P. W. Deelmann, R. N. Bicknell-Tassius, S. Nikishin, V.
Kuryatkov and H. Temkin, “Low-Noise GaN Schottky
Diodes on Si(111) by Molecular Beam Epitaxy,” Applied
Physics Letters, Vol. 78, No. 15, 2001, p. 2172.
 Y. Hiroyama and M. Tamura, “Effect of Very Thin SiC
Layer on Heteroepitaxial Growth of Cubic GaN on Si
(001),” Japanese Journal of Applied Physics, Vol. 37,
1998, pp. 630-632. doi:10.1143/JJAP.37.L630
 L. T. Romano, J. E. Northrup and M. A. O’Keefe, “In-
version Domains in GaN Grown on Sapphire,” Applied
Physics Letters, Vol. 69, No. 16, 1996, pp. 2394-2396.
 C. Stampfl, J. Neugebauer and C. Van de Walle, “Dop-
ing of AlxGa1-xN Alloys,” Material Science Engineer-
ing, Vol. 59, 1999, pp. 253-257.
 C. Wang and R. F. Davis, “Deposition of Highly Resis-
tive, Undoped, and P-Type, Magnesium-Doped Gallium
Nitride Films by Modified Gas Source Molecular Beam
Epitaxy,” Applied Physics Letters, Vol. 63, No. 7, 1993,
pp. 990-992. doi:10.1063/1.109816
 K. Okamoto, H. Ohta, S. F. Chichibu, J. Ichihara and H.
Takasu, “Continuous-Wave Operation of m-Plane InGaN
Multiple Quantum Well Laser Diodes,” Japanese Journal
of Applied Physics, Vol. 46, 2007, pp. L187-L189.
 J. I. Pankove and T. D. Moustakas, “Gallium Nitride GaN,
Semiconductors and Semimetals,” Academic Press,
 G. Martin, A. Botchkarev, A. Rockett and H. Morkoc,
“Valence-Band Discontinuities of wurtzite GaN, AlN,
and InN Heterojunctions Measured by X-Ray Photoemis-
sion Spectroscopy,” Applied Physics Letters, Vol. 68, No.
18, 1996, pp 2541-2543. doi:10.1063/1.116177
 E. T. Yu and M. O. Manasreh, “III-V Nitride Semi-con-
ductors Applications and Devices,” Taylor & Francis,
New York, 2003.
 M. O. Manasreh and I. T. Ferguson, “III-V Nitride Semi-
conductors Growth,” Taylor & Francis, New York, 2003.
 M. H. Kim, Y. G. Do, H. C. Kang, D. Y. Noh and S.-J.
Park, “Effects of Step-Graded AlxGa1−xN Interlayer on
Properties of GaN Grown on Si(111) Using Ultrahigh
Vacuum Chemical Vapor Deposition,” Applied Physics
Letters, Vol. 79, No. 17, 2001, pp. 2713-2715.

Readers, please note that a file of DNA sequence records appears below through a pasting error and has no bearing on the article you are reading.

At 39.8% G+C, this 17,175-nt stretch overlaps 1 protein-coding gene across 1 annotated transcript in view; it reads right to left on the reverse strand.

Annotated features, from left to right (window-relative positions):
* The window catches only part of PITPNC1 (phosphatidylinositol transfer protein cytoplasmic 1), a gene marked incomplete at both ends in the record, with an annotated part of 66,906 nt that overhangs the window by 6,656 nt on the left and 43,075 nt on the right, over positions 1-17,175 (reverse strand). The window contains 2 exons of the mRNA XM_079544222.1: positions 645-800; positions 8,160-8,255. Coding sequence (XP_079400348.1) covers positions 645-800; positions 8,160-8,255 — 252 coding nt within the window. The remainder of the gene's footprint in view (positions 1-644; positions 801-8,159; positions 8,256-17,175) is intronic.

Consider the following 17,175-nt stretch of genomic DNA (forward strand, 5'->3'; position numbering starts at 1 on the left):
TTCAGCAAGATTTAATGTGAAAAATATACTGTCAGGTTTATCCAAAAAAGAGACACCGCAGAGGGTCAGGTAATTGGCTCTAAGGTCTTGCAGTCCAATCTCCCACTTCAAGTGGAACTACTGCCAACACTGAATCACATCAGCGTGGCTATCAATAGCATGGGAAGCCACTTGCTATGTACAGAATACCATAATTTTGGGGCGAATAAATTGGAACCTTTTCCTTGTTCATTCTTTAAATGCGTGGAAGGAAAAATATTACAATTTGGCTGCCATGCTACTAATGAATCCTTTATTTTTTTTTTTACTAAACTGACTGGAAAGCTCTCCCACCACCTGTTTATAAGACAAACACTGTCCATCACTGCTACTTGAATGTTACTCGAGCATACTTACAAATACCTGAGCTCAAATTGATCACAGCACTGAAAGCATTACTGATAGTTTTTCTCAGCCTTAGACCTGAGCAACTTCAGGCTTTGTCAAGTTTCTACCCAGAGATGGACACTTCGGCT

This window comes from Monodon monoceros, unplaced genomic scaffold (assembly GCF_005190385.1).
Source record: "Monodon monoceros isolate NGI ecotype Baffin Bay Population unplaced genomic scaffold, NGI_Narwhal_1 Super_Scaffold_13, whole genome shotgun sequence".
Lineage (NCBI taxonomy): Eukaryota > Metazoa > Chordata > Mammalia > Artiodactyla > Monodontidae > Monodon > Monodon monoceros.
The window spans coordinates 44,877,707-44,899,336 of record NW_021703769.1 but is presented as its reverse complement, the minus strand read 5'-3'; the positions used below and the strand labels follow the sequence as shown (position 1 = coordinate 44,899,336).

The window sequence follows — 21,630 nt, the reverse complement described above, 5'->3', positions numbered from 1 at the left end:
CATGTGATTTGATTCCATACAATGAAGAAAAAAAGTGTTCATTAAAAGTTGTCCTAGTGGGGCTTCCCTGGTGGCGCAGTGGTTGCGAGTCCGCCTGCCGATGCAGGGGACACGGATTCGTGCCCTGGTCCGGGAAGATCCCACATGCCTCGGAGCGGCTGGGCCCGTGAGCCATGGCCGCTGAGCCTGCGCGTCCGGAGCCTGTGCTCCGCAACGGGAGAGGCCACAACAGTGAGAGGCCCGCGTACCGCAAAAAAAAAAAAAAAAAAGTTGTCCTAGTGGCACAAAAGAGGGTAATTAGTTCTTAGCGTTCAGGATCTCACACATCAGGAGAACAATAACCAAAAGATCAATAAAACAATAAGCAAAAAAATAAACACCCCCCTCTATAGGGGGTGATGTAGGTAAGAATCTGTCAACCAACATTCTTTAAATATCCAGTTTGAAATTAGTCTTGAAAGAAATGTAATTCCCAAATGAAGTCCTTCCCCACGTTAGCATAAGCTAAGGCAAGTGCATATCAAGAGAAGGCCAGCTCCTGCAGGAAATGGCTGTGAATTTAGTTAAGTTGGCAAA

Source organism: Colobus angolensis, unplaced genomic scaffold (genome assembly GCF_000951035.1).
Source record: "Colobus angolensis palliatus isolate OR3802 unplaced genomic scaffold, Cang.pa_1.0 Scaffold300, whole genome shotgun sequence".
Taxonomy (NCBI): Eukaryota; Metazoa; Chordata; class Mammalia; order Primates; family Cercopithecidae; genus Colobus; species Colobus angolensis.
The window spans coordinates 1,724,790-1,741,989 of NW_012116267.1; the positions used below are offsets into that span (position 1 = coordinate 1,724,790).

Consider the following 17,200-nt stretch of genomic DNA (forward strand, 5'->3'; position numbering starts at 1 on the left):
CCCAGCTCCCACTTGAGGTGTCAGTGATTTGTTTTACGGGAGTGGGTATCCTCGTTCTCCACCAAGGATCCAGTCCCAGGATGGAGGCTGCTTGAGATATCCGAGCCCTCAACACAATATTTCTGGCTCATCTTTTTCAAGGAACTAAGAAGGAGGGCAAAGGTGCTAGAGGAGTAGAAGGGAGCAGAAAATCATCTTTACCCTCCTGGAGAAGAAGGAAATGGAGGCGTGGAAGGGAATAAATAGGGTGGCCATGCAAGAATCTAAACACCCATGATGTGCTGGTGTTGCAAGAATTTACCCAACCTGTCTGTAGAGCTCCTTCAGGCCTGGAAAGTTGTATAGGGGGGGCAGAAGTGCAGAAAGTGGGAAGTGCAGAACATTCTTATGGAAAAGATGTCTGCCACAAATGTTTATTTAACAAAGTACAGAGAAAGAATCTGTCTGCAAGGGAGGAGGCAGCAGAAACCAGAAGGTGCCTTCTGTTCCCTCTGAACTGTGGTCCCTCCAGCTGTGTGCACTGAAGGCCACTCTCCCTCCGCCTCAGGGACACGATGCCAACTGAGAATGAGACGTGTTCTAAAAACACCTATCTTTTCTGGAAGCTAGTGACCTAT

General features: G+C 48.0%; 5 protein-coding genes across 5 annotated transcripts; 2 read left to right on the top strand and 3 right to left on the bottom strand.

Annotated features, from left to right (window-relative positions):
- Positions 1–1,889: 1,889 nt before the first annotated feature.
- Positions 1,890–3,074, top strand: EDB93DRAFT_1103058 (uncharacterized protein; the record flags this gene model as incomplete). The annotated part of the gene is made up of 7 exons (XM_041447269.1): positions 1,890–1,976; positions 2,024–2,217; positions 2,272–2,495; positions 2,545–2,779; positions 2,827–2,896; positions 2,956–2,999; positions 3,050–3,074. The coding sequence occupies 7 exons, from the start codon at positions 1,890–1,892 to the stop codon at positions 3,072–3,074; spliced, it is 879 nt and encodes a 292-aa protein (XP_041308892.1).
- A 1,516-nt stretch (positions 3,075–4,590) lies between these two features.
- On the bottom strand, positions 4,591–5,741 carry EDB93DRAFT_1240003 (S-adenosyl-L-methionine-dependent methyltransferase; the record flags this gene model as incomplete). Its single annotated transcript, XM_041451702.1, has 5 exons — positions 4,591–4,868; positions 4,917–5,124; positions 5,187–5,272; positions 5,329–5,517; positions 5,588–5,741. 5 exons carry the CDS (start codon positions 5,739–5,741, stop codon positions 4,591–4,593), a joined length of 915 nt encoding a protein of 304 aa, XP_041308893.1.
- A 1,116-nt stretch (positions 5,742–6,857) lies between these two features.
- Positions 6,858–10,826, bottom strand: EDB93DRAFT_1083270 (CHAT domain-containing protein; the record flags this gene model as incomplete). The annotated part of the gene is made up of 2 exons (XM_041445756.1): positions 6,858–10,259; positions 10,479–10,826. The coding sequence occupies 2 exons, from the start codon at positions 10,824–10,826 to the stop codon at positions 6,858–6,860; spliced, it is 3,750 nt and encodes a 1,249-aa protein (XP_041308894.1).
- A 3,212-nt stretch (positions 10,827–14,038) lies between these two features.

J. Wan, R. Venugopal, M. R. Melloch, H. W. Liaw and
W. J. Rummel, “Growth of Crack-Free Hexagonal GaN
Films on Si(100),” Applied Physics Letters, Vol. 79, No.
10, 2001, pp. 1459-1461. doi:10.1063/1.1400770
 A. J. Steckl, J. Devrajan, C. Tran and R. A. Stall, “SiC
Rapid Thermal Carbonization of the Si(111) Semicon-
ductor-on-Insulator Structure and Subsequent Metalor-
ganic Chemical Vapor Deposition of GaN,” Applied
Physics Letters, Vol. 69, No. 15, 1996, pp. 2264-2266.
 L. T. Canham, “Silicon Quantum Wire Array Fabrication
by Electrochemical and Chemical Dissolution of Wa-
fers,” Applied Physics Letter, Vol. 57, No. 10, 1990, pp.
 K. Abe, S. Nonomura and S. Kobayashi, “Photolumines-
cence Study of Nano-Crystalline GaN and AlN Grown by
Reactive Sputtering,” Journal of Non-Crystalline Solids,
Vol. 227-230, 1998, pp. 1096-1100.
 N. Elkashef, R. Srinivasa and S. Major, “Sputter Deposi-
tion of Gallium Nitride Films Using a GaAs Target,”
Thin Solid Films, Vol. 333, No. 1-2, 1998, pp. 9-12.
 M. Dinescu, P. Verardi and C. Boulmer-Leborgne, “GaN
Thin Films Deposition by Laser Ablation of Liquid Ga
Target in Nitrogen Reactive Atmosphere,” Applied Sur-
face Science, Vol. 127-129, 1998, pp. 559-563.
 H. Ishikaua, S. Kobayashi and Y. Koide, “Effects of Sur-
face Treatments and Metal Work Functions on Electrical
Proper- ties at p-GaN/Metal Interfaces, Effects of Sur-
face,” Journal of Applied Physics, Vol. 81, No. 3, 1997,